Horses at Churchill Downs: Most people wouldn't be surprised by that statement, but for a local business owner, knowing that her plushie toy horses have made it to the gift shop of the historic race track was exciting news.
"We were just jumping up and down, we were just so excited," said Kimberly Rogers, developer of Piccoli Horses. The store ordered 200 horses ahead of the track's opening day on April 27.
Rogers said her Kentucky-based sales representative, Vivian Montgomery, worked on getting the toys into the gift shop for about a year.
The horses are a two-fold operation. The toys themselves can be played with, but the company also created an app that children can tap into to help them learn language.
While Rogers created the company from the ground up, she said she found most of the inspiration through her two children: Daughter Anna, whose love of horses has led her to the equestrian team at Villanova University, and son Dylan, whose struggle to learn language was made easier through play.
"Both are my greatest blessings," Rogers said of her children.
Dylan was born with a rare brain condition called gradual onset hydrocephalus. Among the complications from it is that Dylan's language development was slowed. Kimberly and her husband, Sean, were told that English was like a foreign language to him, and occupational therapists recommended developing language through physical activities like running and playing.
The family lived in Birmingham, Ala., at that time. Kimberly said that everyday after preschool she would take Dylan to the zoo.
Then the family decided to move to Kentucky, and chose the Somerset area both for the lake and to have an area for horses. It was one of the selling points to their young daughter, Kimberly said. If they move to Kentucky, they would get her a real, live horse.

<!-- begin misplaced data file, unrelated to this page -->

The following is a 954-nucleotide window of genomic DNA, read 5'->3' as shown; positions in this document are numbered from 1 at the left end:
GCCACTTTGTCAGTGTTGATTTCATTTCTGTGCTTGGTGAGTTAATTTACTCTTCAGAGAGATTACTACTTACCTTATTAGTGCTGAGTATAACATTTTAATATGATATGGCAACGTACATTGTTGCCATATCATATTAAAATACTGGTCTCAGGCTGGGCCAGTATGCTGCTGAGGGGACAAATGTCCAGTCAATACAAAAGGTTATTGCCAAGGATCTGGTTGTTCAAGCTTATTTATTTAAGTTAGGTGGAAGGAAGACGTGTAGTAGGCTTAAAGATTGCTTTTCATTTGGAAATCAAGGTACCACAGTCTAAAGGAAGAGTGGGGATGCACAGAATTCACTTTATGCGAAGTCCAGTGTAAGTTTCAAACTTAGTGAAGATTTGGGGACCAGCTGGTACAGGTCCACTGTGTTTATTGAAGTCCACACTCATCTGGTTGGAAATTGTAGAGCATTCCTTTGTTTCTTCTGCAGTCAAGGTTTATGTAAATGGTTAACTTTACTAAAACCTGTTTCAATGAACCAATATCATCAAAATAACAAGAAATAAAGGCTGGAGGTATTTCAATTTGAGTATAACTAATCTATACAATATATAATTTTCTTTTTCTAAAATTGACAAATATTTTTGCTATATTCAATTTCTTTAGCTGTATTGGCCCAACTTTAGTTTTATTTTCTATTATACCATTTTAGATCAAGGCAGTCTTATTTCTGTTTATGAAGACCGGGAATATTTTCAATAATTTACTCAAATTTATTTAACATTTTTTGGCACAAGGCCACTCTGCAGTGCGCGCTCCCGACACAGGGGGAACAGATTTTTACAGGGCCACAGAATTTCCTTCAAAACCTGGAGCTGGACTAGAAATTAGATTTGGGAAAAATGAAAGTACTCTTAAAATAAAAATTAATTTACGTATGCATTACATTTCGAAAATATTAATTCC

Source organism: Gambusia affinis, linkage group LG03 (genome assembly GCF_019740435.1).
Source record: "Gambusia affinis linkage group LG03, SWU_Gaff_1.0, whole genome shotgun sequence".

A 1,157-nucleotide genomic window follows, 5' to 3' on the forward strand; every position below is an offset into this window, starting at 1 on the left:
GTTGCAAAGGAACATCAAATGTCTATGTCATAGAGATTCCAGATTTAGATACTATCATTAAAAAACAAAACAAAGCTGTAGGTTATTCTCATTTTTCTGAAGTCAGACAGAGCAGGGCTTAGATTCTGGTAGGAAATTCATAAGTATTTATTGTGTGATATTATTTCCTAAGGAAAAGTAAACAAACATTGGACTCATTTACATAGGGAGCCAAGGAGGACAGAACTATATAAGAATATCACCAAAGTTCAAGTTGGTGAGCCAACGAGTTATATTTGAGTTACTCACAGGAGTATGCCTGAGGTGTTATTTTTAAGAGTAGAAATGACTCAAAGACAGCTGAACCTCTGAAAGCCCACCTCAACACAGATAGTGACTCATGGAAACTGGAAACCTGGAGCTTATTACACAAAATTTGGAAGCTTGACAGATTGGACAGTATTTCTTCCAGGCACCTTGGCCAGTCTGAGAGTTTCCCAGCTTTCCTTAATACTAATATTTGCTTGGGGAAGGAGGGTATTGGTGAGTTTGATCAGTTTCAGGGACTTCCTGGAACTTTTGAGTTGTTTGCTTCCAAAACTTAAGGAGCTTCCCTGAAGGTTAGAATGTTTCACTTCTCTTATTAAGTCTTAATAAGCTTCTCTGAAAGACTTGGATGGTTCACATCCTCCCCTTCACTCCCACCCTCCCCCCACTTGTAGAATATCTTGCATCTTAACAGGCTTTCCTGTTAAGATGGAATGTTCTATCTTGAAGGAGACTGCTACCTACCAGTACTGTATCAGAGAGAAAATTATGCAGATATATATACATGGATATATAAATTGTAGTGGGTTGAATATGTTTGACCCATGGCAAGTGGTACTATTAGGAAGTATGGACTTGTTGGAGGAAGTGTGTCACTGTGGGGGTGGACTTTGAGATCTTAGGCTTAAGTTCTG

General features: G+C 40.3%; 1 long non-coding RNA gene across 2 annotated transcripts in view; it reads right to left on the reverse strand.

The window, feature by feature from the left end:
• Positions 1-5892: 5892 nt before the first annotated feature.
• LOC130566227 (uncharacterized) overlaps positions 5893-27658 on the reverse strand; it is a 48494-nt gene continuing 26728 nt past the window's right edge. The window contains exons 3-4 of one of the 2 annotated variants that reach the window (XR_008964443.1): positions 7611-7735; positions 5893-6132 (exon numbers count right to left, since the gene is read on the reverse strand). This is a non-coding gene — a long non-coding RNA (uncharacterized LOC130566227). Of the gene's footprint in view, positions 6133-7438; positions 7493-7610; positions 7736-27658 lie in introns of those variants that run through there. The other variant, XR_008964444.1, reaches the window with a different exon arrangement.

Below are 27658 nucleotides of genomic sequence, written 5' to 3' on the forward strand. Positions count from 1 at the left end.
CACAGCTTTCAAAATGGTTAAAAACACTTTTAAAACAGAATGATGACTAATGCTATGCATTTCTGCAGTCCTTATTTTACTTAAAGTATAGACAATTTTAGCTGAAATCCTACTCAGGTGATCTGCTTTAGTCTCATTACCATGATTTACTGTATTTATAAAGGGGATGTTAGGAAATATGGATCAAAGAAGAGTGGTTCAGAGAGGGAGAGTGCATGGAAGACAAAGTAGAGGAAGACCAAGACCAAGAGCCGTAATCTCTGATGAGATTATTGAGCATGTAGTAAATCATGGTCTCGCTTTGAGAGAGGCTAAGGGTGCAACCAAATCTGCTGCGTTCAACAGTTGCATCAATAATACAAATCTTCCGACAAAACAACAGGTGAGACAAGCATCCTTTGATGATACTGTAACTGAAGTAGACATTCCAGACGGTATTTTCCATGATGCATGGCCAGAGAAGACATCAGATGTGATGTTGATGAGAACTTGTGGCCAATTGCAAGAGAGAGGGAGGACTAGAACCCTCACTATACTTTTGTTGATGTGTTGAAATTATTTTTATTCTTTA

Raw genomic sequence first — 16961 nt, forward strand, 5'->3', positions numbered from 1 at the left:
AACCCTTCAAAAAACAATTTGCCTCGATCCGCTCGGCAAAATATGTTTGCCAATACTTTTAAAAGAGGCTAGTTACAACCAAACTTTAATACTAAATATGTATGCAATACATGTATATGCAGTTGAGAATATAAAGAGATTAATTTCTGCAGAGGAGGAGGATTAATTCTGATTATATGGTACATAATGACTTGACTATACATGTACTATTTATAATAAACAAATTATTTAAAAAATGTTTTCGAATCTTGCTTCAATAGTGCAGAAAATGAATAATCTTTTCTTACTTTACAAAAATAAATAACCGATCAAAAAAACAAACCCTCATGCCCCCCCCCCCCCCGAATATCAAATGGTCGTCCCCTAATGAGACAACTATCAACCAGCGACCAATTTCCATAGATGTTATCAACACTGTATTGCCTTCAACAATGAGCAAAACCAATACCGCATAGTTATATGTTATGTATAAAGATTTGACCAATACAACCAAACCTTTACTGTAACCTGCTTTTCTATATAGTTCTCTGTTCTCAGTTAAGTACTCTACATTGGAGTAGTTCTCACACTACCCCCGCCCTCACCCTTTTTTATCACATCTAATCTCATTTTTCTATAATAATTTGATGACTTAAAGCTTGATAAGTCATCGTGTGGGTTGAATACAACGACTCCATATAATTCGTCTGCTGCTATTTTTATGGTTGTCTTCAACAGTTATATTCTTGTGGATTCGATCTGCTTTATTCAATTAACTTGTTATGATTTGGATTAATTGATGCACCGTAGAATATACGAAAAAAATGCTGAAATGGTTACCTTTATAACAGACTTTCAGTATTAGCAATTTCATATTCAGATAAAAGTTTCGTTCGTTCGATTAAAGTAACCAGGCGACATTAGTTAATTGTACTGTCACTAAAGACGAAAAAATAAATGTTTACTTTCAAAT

But some of the experts helping with Dylan warned the family on moving to a small community that didn't have as many opportunities to someone with his disability, Kimberly said. It was advice she said she is glad she ignored.
"Every day, when he went to school he was greeted with nothing but love," she said. "I have found that Somerset is a very caring community."
Dylan started at Oak Hill Elementary, then Meece Middle and now is enrolled in Somerset High School. Kimberly Rogers said he has received a wonderful education throughout the years.
"His regular and special ed teachers and assistants have been amazing. Mrs. (Wanda) White, who is the special ed teacher at SHS, is a true treasure!"
She added, "The teachers in the Somerset Schools were amazing, the faculty and students are great. The whole experience helped him to grow into the 19-year-old he is today."
Dylan is now exploring options for colleges that cater to his learning needs. He still struggles with language, but his mom says he is a very active and social teen.
Kimberly admits that the original motivation for beginning Piccoli Horses and the accompanying language app was to help children like Dylan learn language, but the focus has changed into finding a way to create a fun, learning app for all children to learn words in new languages.
"As I was testing the beta version of the app and working on my business plan, I saw statistics like one in three children is obese, and one in seven is violent," she said.
"The experts agreed that children born during dot-com globalization were 'plugged in' and needed to realize their phones and tablets are amazing tools, but are not friends. That's why our horse is a classic, non-electronic toy. And why our apps get children talking aloud and moving their whole bodies in physical play. It's all designed to counteract the negative effects of screen time on children's developing minds. For them it's just a super fun app where they learn how to slither like a snake, but in French!"
The app also supports English, and Kimberly said the plan is to add Spanish and Chinese in the coming year.
For more information about the company, visit www.piccolihorses.com.